Whether you've never been to a United Methodist Church, it's been years since you last visited or you attend every week, you many have questions about how the church operates and what its beliefs are. Below is a brief overview of United Methodism, as well as helpful links to learn more.
WHAT IS THE UNITED METHODIST CHURCH LIKE?
Today we speak many languages and live in many countries—with different cultures, ethnic traditions, national histories and understandings of Christian faith and practice.
Every United Methodist congregation is interconnected throughout the denomination via a unique, interlocking chain of conferences. The United Methodist Church practices representative democracy in its governance. Conferences elect delegates who are authorized to act and vote. Learn more about our structure.
All persons are welcome to attend our churches and receive Holy Communion, and are eligible to be baptized and become members.
Grounded in Scripture
United Methodist trust free inquiry in matters of Christian doctrine. Our faith is guided by Scripture, tradition, experience and reason. Of paramount importance, however, is Scripture as the witness of God’s creating, redeeming and sustaining relationship with God’s people. Learn more about our basic beliefs.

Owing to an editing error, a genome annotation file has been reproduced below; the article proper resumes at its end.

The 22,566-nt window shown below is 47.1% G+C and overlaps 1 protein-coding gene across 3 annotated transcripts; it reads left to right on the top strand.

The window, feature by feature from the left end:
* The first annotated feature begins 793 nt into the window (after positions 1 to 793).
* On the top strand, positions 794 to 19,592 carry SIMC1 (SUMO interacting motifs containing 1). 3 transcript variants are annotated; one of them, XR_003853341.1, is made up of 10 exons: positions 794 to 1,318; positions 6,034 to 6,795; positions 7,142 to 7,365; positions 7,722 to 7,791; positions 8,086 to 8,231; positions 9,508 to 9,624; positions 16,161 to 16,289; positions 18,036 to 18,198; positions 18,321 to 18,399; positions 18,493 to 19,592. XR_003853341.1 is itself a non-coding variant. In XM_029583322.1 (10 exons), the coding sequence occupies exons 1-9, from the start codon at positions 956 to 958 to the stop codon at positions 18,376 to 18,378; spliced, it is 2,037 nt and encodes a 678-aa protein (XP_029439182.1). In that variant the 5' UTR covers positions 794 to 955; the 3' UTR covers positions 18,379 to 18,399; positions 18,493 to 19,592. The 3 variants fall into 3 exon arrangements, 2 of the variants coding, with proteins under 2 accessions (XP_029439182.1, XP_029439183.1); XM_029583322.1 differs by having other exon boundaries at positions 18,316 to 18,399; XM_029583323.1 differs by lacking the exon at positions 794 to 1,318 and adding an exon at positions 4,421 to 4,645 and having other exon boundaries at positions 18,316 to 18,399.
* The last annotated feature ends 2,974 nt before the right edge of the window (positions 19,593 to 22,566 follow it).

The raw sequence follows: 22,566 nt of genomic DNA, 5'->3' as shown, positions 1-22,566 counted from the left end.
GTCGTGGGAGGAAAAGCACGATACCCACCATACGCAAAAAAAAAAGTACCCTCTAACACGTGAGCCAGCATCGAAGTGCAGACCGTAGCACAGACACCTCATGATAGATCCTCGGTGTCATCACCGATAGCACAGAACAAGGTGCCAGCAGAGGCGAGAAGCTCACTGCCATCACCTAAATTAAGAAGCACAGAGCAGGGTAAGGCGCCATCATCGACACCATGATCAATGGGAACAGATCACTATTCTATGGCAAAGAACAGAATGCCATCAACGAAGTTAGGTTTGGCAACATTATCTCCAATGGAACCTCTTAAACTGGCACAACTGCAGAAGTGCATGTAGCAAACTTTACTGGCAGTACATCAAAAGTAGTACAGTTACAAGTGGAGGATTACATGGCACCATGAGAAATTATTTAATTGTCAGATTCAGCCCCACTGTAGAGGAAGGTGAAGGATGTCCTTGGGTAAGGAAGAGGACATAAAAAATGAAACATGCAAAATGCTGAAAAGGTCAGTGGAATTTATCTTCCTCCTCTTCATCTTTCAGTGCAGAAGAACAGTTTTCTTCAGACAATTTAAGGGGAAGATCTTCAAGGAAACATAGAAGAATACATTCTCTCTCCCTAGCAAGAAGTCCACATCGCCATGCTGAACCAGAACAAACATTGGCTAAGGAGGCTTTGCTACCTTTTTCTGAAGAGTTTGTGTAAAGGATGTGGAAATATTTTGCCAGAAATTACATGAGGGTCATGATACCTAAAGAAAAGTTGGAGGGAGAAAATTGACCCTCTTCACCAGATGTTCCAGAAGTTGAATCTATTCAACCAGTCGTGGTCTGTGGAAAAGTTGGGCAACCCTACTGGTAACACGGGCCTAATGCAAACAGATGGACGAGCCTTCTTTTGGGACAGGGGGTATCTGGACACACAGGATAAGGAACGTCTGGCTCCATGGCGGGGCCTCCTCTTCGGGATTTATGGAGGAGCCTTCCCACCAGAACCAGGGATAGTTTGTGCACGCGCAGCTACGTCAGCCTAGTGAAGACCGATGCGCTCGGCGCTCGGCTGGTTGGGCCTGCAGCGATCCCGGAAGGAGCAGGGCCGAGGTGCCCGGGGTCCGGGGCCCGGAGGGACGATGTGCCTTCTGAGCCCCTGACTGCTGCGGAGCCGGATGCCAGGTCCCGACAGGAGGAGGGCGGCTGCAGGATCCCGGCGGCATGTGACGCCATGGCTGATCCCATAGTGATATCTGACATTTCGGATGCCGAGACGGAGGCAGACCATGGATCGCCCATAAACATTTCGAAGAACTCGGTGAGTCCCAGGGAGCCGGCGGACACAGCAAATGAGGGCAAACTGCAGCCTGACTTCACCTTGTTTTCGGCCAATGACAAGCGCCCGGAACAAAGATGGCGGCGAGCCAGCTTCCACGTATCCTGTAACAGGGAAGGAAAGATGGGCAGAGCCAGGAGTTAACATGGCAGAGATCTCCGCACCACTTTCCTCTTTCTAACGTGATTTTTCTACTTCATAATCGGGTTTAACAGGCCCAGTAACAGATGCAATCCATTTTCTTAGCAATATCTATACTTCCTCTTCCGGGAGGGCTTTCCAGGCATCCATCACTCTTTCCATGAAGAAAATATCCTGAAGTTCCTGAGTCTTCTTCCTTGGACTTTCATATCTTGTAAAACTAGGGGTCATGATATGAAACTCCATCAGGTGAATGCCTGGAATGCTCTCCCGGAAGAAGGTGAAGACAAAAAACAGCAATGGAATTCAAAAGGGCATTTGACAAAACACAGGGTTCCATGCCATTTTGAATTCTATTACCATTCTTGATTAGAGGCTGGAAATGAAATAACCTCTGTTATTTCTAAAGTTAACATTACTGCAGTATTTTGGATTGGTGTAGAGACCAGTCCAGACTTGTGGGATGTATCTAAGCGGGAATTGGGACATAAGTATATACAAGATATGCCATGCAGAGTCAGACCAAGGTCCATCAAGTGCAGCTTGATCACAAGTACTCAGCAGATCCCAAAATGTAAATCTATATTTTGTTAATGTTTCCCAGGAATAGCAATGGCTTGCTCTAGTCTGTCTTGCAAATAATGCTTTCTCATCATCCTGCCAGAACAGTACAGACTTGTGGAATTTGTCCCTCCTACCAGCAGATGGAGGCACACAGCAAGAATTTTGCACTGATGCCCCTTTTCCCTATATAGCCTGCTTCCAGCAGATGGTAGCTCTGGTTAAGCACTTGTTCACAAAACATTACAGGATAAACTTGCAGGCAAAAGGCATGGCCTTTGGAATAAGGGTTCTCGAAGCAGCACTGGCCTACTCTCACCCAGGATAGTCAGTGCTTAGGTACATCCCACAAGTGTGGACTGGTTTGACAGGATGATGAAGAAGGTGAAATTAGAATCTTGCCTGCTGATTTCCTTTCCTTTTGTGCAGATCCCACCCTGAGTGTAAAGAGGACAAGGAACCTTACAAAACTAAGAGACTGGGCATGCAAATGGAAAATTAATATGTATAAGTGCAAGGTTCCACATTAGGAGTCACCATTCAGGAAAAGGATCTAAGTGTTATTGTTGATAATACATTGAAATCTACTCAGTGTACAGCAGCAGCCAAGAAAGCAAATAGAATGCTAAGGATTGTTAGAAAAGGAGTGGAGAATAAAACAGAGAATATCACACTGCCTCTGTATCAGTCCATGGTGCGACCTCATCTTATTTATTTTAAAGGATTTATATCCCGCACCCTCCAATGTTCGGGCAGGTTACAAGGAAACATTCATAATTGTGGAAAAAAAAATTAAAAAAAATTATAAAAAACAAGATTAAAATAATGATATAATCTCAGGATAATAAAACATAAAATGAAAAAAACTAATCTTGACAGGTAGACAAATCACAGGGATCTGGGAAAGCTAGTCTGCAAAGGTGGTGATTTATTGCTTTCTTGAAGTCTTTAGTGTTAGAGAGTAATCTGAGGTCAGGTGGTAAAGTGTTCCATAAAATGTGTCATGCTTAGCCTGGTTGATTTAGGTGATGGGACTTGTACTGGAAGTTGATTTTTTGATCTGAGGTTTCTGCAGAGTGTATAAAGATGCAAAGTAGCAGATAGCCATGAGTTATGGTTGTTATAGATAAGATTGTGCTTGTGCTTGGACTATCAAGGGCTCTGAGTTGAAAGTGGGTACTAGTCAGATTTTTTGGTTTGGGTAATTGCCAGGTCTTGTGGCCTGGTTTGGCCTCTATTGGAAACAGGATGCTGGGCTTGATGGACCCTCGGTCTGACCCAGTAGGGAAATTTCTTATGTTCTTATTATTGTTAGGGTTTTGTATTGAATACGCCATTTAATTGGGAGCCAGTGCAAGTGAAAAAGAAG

The United Methodist Church has a Wesleyan heritage, and as such, places an emphasis on mind and heart (knowledge and vital piety) and putting faith and love into practice (life). Find out more about our Wesleyan heritage.
Concerned about social justice
For more than 200 years, The United Methodist Church and its predecessor bodies have expressed concern for God’s children everywhere — the poor, the orphaned, the aging, the sick, the oppressed and the imprisoned. Learn more about our mission and ministry.
Our mission is to make disciples of Jesus Christ for the transformation of the world. In uncomplicated terms, this means we strive to nurture followers of Christ who then reach out and teach others about the love of Jesus. Find out about our mission around the world.
United Methodists consider dialogue and missional cooperation between United Methodists and other Christians as a valid witness to the unity of the body of Christ. Learn about our ecumenical and interreligious relationships.